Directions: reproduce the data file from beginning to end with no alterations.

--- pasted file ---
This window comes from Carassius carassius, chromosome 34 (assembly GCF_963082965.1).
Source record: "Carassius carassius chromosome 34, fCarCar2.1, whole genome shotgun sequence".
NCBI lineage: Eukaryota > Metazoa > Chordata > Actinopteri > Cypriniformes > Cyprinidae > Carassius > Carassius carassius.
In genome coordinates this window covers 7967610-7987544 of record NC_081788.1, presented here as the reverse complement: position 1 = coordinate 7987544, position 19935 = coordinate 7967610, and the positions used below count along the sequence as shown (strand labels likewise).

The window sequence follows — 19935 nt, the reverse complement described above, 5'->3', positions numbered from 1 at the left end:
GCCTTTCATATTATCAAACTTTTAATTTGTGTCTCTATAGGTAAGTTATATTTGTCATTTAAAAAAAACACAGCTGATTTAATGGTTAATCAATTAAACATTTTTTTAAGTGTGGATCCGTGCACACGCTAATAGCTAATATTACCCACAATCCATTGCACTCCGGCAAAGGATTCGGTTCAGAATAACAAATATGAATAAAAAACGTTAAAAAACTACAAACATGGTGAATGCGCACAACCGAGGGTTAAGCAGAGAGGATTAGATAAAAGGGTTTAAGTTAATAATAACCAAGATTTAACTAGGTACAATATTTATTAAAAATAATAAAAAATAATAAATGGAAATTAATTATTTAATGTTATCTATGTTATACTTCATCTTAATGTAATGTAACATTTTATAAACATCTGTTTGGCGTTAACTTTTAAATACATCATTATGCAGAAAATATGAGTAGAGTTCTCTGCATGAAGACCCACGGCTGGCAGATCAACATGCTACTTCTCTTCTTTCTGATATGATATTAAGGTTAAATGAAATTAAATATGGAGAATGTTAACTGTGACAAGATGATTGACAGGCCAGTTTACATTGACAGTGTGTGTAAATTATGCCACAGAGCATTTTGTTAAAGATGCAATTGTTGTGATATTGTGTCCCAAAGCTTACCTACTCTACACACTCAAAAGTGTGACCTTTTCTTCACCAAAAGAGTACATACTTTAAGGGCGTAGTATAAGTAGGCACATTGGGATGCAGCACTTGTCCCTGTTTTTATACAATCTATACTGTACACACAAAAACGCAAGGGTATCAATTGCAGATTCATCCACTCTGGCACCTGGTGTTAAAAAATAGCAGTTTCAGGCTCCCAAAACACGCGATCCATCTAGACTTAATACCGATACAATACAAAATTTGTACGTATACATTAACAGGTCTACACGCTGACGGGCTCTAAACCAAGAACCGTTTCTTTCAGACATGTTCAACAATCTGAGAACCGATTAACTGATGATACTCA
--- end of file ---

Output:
This window comes from Carassius carassius, chromosome 34 (assembly GCF_963082965.1).
Source record: "Carassius carassius chromosome 34, fCarCar2.1, whole genome shotgun sequence".
NCBI lineage: Eukaryota > Metazoa > Chordata > Actinopteri > Cypriniformes > Cyprinidae > Carassius > Carassius carassius.
In genome coordinates this window covers 7967610-7987544 of record NC_081788.1, presented here as the reverse complement: position 1 = coordinate 7987544, position 19935 = coordinate 7967610, and the positions used below count along the sequence as shown (strand labels likewise).

The window sequence follows — 19935 nt, the reverse complement described above, 5'->3', positions numbered from 1 at the left end:
GCCTTTCATATTATCAAACTTTTAATTTGTGTCTCTATAGGTAAGTTATATTTGTCATTTAAAAAAAACACAGCTGATTTAATGGTTAATCAATTAAACATTTTTTTAAGTGTGGATCCGTGCACACGCTAATAGCTAATATTACCCACAATCCATTGCACTCCGGCAAAGGATTCGGTTCAGAATAACAAATATGAATAAAAAACGTTAAAAAACTACAAACATGGTGAATGCGCACAACCGAGGGTTAAGCAGAGAGGATTAGATAAAAGGGTTTAAGTTAATAATAACCAAGATTTAACTAGGTACAATATTTATTAAAAATAATAAAAAATAATAAATGGAAATTAATTATTTAATGTTATCTATGTTATACTTCATCTTAATGTAATGTAACATTTTATAAACATCTGTTTGGCGTTAACTTTTAAATACATCATTATGCAGAAAATATGAGTAGAGTTCTCTGCATGAAGACCCACGGCTGGCAGATCAACATGCTACTTCTCTTCTTTCTGATATGATATTAAGGTTAAATGAAATTAAATATGGAGAATGTTAACTGTGACAAGATGATTGACAGGCCAGTTTACATTGACAGTGTGTGTAAATTATGCCACAGAGCATTTTGTTAAAGATGCAATTGTTGTGATATTGTGTCCCAAAGCTTACCTACTCTACACACTCAAAAGTGTGACCTTTTCTTCACCAAAAGAGTACATACTTTAAGGGCGTAGTATAAGTAGGCACATTGGGATGCAGCACTTGTCCCTGTTTTTATACAATCTATACTGTACACACAAAAACGCAAGGGTATCAATTGCAGATTCATCCACTCTGGCACCTGGTGTTAAAAAATAGCAGTTTCAGGCTCCCAAAACACGCGATCCATCTAGACTTAATACCGATACAATACAAAATTTGTACGTATACATTAACAGGTCTACACGCTGACGGGCTCTAAACCAAGAACCGTTTCTTTCAGACATGTTCAACAATCTGAGAACCGATTAACTGATGATACTCA